Oscar Wilde uses dramatic irony in "An Ideal Husband" to show how mishappenings and miscommunication can slash the trust shared between two individuals. In the third act, Wilde has Robert walk into Goring’s drawing room to find Mrs. Cheveley in the room (with Goring thinking it is “his own wife” that is in the room). The audience already knows it is Mrs. Cheveley in the drawing room, but the playwright utilizes dramatic irony in this scene to emphasize on how unclear communication between both Lord Goring and Phipps and unclear communication between Lord Goring and Sir Robert causes Sir Robert to distrust his friend and name his as “treacherous as an enemy.” In doing so, Wilde displays how certain factors out of one’s control can affect one’s relationship- and the trust one has- with others in a matter of minutes.
Wilde similarly employs dramatic irony through the characters' descriptions of one another. When Lady Chiltern asserts that "[Mrs. Cheveley] is incapable of understanding an upright nature like [Sir Robert Chiltern's]," the audience understands the tragedy of Lady Chiltern's blind love for her husband, because, he is, after all, guilty of a "secret scandal."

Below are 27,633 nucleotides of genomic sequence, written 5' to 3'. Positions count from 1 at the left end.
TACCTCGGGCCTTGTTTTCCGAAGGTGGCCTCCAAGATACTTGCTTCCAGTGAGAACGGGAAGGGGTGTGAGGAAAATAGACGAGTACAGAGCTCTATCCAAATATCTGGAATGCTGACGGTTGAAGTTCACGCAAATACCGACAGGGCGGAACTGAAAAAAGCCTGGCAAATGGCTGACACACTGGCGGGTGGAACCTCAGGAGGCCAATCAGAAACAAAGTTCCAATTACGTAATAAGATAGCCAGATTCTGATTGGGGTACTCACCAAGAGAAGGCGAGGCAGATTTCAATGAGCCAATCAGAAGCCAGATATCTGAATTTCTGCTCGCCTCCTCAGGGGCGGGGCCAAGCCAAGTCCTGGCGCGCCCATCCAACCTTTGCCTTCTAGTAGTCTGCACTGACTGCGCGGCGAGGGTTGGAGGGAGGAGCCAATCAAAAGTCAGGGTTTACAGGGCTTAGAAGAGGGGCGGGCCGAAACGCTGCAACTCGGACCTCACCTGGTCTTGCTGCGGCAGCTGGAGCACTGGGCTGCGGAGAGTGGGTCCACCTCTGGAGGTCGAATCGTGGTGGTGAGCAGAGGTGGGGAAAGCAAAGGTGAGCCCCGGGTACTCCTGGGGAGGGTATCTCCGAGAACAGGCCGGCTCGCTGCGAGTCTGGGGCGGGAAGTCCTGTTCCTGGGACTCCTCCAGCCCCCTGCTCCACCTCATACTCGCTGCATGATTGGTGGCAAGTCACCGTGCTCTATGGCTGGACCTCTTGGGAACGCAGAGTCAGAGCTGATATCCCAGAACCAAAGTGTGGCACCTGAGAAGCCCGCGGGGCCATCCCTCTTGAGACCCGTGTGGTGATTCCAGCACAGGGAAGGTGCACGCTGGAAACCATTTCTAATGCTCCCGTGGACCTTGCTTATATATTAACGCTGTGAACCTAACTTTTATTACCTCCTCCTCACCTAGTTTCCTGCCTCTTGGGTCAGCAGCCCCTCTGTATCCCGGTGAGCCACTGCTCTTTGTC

Wilde infuses stage direction in order construct a facade of suspicion in "An Ideal Husband". To elaborate, "[hoarsely]" displays the lack of confidence within Sir Robert Chiltern's self to speak in a loud, clarion voice. "[Biting his lip] employs Chiltern's nervous energy releasing causing his mind to flutter for a valid response. "[Bewildered and unnerved]" demonstrates the dagger-like stab in the chest creating dual emotions at once. This ingenious tactic justifies the plethora of strife between the clashing characters.
Furthermore, the audience sees how distraught Sir Robert Chiltern is at the mere thought of his wife discovering his past dishonest dealings, for he "([buries] his face in his hands)." The extreme shame and guilt Sir Robert feels are not only clear to the viewers but also to Lord Goring, who "(after a pause)" hesitantly continues his questioning.
I totally feel you when you talk about the "facade" the playwright creates but you can easily embed quotes for example instead of saying "'[Bewildered and unnerved] demonstrates the dagger-like stab in the chest creating dual emotions at once'" you can say "The '[bewildered and unnerved]' words employed by Wilde demonstrates the...blahblahblah" or instead of the "[biting his lip]......" you can say "Wilde emphasizes on Chiltern's nervous energy...(blahblah)........when he '[bites his lip]'" This way your peel doesn't sound choppy, and you're keeping the same exact words just placing them so that it flows :)))))))) luv u tho vero.
Excellent point, Alejandra!
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